RITHOLTZ: I — I agree with you, I can’t believe that hasn’t been a movie yet.

DWANE: But because I’m — because I’m not a millennial, but the book I always go to, I think it can be a bit of a hard read and I’m sure you’ve probably interviewed him and — and — and read the book as well, but the book, when I think about where technology may lead us, is the “Singularity is Near” by Ray Kurzweil who works at Alphabet.

RITHOLTZ: I have not interviewed him, but feel free to make an introduction.


I would — I would love to. That — that isn’t an easy read, is it?

DWANE: It isn’t, but the thing is it tells me where the people who understand technology think we can go. Now, what is scary at the end of the book, he actually thinks that we could be immortal.

RITHOLTZ: If you place yourself into a — you know, place some version of your — for lack of a better word — soul …


RITHOLTZ: … into a computer, but really it’s your — your personhood into a piece of technology whether or not that’s actually you, whether or not that is really immortality is debatable, but I guess it’s just a function of how advance the technology is.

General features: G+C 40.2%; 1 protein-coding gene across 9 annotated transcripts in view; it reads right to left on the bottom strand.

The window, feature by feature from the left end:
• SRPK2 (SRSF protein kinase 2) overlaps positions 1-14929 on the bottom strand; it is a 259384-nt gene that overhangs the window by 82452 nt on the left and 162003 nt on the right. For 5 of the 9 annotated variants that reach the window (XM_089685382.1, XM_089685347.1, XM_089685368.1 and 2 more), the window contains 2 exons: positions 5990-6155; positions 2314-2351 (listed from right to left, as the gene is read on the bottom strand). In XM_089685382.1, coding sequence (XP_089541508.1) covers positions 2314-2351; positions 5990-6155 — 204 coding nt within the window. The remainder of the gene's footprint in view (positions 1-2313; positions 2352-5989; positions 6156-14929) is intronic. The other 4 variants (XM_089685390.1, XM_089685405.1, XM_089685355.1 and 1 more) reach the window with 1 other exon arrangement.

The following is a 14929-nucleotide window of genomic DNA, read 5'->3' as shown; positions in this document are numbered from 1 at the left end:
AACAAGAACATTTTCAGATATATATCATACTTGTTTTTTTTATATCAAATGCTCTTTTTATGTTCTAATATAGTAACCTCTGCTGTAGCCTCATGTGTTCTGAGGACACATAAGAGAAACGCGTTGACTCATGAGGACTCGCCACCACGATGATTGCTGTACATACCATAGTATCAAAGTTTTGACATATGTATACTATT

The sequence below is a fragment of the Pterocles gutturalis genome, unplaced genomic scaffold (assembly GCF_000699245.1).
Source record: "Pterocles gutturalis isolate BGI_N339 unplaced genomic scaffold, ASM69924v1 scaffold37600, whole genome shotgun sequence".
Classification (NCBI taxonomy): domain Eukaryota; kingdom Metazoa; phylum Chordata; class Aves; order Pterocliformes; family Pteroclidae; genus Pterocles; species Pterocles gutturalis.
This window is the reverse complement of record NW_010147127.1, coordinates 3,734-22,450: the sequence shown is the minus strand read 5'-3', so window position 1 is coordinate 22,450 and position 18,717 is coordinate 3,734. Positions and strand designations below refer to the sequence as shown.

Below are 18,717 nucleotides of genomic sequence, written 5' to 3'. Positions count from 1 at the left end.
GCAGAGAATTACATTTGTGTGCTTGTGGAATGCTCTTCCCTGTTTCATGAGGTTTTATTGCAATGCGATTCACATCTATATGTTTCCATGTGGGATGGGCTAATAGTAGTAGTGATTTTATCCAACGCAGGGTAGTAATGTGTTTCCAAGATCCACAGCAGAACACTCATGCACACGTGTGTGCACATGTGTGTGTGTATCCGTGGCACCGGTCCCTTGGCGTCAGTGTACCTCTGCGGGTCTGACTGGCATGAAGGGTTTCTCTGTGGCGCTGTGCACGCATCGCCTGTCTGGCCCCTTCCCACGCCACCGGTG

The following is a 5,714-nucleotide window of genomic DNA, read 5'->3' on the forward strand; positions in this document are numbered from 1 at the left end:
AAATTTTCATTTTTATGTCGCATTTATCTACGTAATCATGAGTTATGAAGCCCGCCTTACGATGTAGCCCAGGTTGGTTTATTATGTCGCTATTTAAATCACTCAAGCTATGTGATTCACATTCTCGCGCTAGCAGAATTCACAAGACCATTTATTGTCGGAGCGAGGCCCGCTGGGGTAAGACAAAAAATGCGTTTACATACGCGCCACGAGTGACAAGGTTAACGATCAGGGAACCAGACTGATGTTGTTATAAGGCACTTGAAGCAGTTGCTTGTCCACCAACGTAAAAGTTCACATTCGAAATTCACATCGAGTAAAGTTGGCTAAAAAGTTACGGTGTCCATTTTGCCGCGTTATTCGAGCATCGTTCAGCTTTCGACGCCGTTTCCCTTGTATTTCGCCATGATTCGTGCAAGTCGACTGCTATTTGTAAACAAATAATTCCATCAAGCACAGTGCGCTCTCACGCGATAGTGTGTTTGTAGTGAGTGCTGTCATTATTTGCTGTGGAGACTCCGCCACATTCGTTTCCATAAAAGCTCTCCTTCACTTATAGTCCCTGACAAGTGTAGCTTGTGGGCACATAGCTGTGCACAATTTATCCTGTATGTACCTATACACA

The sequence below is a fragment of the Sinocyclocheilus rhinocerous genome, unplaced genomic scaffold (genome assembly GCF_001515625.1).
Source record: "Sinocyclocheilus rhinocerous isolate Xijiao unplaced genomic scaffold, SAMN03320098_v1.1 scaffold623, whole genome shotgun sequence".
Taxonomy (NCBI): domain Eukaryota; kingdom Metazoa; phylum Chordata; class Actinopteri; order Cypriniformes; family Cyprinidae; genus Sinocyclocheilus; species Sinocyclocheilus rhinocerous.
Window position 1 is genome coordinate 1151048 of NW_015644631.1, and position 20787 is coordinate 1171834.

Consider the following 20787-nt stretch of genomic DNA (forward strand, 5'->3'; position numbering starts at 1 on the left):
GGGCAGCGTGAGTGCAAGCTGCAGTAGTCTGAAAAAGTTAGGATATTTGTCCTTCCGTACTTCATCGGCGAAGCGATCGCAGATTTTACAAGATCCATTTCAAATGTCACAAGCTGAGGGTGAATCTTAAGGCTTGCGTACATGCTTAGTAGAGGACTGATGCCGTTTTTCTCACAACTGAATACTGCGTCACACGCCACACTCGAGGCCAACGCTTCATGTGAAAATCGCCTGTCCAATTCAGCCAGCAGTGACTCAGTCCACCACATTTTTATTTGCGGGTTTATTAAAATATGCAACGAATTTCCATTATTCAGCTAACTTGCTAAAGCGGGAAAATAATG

DWANE: And — and the reason I find that is my prior life I was a classicist.


DWANE: So when I — when I think about the books I like re-reading, they’re old great myths and legends of Rome and — and …

RITHOLTZ: Give us an example.

DWANE: Well, just even going back to see, you know, Homer’s Iliad. I mean, I can …


DWANE: … read it in Greek still, I can read it in English. I just love it because it’s a — it’s a time of myth. It’s a time of legend and it just inspires — inspired me as a youngster, but even now I love the stories because you just think, you know, this is how mankind was thinking 3,000 or 4,000 years ago.

RITHOLTZ: It’s not all that different from, you know, the Odyssey, the Iliad. And I’m trying to remember who recently recommended Joseph Campbell’s “Man of a Thousand Faces,” all those original Greek stories, they’re no different than Marvel Comics or any superheroes.

DWANE: Right, yes.

RITHOLTZ: Superhero movies from today, it’s the same …


RITHOLTZ: … narrative art. Ray Dalio was the one who recommended that.

DWANE: Oh, okay, okay.

RITHOLTZ: That’s kind of a — a fascinating — so that’s a nice list of — of books from the …

DWANE: Yes, yeah.

RITHOLTZ: … from — from “Lord of the Rings” to something little challenging, back to the classics. I like it.


So what has changed since you’ve joined the industry? What do you think is the single biggest shift we’ve been seeing?